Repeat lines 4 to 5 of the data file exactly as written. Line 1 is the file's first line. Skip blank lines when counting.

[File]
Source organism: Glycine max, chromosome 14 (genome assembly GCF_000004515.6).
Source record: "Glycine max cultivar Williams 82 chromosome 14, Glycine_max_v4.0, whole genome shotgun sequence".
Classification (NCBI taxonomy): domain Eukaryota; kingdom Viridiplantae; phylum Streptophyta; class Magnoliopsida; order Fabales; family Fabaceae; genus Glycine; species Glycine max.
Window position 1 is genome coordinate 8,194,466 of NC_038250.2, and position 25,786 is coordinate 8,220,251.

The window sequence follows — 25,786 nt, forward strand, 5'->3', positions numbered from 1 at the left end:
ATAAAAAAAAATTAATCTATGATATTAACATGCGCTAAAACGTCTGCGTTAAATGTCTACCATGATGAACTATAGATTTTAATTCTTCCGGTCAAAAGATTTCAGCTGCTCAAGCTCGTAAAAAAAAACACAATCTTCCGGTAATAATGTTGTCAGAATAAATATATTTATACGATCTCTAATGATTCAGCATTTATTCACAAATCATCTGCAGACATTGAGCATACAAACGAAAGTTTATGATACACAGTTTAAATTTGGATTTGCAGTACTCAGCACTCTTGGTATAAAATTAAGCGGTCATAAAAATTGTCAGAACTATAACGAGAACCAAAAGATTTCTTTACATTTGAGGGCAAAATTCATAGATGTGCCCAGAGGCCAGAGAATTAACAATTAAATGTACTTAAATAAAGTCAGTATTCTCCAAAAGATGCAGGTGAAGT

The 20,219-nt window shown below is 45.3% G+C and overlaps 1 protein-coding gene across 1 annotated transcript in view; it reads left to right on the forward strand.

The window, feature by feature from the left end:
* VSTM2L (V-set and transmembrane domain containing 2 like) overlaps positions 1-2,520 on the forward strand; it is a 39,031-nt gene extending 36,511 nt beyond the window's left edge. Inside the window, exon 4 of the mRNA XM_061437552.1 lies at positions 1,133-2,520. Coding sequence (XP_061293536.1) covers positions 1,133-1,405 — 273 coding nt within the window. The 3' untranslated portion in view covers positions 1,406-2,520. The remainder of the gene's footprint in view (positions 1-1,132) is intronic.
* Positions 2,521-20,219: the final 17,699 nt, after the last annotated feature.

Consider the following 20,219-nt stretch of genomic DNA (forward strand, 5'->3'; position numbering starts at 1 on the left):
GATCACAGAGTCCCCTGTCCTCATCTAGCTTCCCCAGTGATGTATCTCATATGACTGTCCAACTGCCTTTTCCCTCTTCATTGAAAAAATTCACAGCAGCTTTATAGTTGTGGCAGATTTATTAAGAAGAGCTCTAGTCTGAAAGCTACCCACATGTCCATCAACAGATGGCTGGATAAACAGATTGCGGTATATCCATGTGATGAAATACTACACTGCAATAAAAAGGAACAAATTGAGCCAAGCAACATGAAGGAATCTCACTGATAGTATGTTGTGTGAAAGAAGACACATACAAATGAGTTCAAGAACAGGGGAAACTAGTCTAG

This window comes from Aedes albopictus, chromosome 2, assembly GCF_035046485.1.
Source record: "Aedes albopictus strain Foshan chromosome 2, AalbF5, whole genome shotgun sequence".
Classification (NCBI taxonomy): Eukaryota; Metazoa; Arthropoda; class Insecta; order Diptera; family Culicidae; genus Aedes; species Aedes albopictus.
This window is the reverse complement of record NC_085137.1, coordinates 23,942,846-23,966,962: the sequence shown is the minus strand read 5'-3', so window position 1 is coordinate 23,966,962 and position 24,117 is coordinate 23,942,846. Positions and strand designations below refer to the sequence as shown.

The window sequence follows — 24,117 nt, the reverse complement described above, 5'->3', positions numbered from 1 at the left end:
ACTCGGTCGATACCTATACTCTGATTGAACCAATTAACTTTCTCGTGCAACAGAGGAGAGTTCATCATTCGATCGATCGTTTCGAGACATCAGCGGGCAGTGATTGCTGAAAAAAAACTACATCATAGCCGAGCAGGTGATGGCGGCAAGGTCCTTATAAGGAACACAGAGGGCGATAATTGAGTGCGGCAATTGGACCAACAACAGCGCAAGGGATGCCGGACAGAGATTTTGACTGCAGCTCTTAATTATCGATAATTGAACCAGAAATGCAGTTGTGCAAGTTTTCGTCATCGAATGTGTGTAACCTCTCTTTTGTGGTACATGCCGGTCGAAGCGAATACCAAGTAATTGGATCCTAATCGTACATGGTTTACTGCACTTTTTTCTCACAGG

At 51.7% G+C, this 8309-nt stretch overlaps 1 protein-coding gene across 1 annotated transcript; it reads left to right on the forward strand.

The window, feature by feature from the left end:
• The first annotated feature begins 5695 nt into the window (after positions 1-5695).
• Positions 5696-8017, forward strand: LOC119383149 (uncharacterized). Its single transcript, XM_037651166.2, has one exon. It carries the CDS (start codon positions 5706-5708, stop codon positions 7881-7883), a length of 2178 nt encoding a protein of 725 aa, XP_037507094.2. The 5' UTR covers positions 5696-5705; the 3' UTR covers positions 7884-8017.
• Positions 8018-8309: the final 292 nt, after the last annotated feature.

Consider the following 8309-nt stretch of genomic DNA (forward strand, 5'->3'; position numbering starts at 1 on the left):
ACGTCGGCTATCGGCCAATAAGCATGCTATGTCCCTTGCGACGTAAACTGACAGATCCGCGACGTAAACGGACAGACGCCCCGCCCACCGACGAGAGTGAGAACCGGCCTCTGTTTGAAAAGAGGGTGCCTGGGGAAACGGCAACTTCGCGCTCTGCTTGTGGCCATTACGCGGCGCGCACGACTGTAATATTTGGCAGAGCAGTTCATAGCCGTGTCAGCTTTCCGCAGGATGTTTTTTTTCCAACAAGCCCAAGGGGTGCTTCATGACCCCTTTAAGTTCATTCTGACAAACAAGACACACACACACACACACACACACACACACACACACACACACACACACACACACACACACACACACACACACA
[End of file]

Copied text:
Window position 1 is genome coordinate 8,194,466 of NC_038250.2, and position 25,786 is coordinate 8,220,251.

The window sequence follows — 25,786 nt, forward strand, 5'->3', positions numbered from 1 at the left end: